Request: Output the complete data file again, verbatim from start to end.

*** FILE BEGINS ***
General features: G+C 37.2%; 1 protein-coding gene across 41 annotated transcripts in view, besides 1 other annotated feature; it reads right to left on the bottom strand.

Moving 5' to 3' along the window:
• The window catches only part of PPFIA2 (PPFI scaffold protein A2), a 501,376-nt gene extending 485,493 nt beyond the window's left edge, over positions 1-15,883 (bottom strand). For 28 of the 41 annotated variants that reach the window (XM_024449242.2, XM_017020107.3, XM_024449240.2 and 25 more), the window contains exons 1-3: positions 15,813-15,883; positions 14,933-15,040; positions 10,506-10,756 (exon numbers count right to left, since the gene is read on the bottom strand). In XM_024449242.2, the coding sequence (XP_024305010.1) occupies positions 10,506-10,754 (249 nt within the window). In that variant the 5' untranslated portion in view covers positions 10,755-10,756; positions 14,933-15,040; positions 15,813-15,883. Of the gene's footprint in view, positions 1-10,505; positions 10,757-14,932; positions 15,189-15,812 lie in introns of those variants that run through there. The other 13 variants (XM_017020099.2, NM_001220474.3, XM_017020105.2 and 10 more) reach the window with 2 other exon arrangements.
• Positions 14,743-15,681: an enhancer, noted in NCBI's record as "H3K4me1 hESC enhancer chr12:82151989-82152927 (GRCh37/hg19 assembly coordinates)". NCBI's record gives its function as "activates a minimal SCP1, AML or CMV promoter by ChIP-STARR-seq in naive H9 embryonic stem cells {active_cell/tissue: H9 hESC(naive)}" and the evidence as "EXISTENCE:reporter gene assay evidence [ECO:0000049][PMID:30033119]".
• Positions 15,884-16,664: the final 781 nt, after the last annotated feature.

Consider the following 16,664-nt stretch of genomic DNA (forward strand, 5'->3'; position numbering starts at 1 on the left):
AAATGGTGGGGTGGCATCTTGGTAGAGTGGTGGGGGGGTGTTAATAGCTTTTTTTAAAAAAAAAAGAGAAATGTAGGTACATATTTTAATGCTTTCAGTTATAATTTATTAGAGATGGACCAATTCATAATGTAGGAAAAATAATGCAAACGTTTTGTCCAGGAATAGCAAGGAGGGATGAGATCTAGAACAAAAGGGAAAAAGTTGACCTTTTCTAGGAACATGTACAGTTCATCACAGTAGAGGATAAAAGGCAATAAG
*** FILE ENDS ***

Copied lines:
General features: G+C 37.2%; 1 protein-coding gene across 41 annotated transcripts in view, besides 1 other annotated feature; it reads right to left on the bottom strand.

Moving 5' to 3' along the window:
• The window catches only part of PPFIA2 (PPFI scaffold protein A2), a 501,376-nt gene extending 485,493 nt beyond the window's left edge, over positions 1-15,883 (bottom strand). For 28 of the 41 annotated variants that reach the window (XM_024449242.2, XM_017020107.3, XM_024449240.2 and 25 more), the window contains exons 1-3: positions 15,813-15,883; positions 14,933-15,040; positions 10,506-10,756 (exon numbers count right to left, since the gene is read on the bottom strand). In XM_024449242.2, the coding sequence (XP_024305010.1) occupies positions 10,506-10,754 (249 nt within the window). In that variant the 5' untranslated portion in view covers positions 10,755-10,756; positions 14,933-15,040; positions 15,813-15,883. Of the gene's footprint in view, positions 1-10,505; positions 10,757-14,932; positions 15,189-15,812 lie in introns of those variants that run through there. The other 13 variants (XM_017020099.2, NM_001220474.3, XM_017020105.2 and 10 more) reach the window with 2 other exon arrangements.
• Positions 14,743-15,681: an enhancer, noted in NCBI's record as "H3K4me1 hESC enhancer chr12:82151989-82152927 (GRCh37/hg19 assembly coordinates)". NCBI's record gives its function as "activates a minimal SCP1, AML or CMV promoter by ChIP-STARR-seq in naive H9 embryonic stem cells {active_cell/tissue: H9 hESC(naive)}" and the evidence as "EXISTENCE:reporter gene assay evidence [ECO:0000049][PMID:30033119]".
• Positions 15,884-16,664: the final 781 nt, after the last annotated feature.

Consider the following 16,664-nt stretch of genomic DNA (forward strand, 5'->3'; position numbering starts at 1 on the left):
AAATGGTGGGGTGGCATCTTGGTAGAGTGGTGGGGGGGTGTTAATAGCTTTTTTTAAAAAAAAAAGAGAAATGTAGGTACATATTTTAATGCTTTCAGTTATAATTTATTAGAGATGGACCAATTCATAATGTAGGAAAAATAATGCAAACGTTTTGTCCAGGAATAGCAAGGAGGGATGAGATCTAGAACAAAAGGGAAAAAGTTGACCTTTTCTAGGAACATGTACAGTTCATCACAGTAGAGGATAAAAGGCAATAAG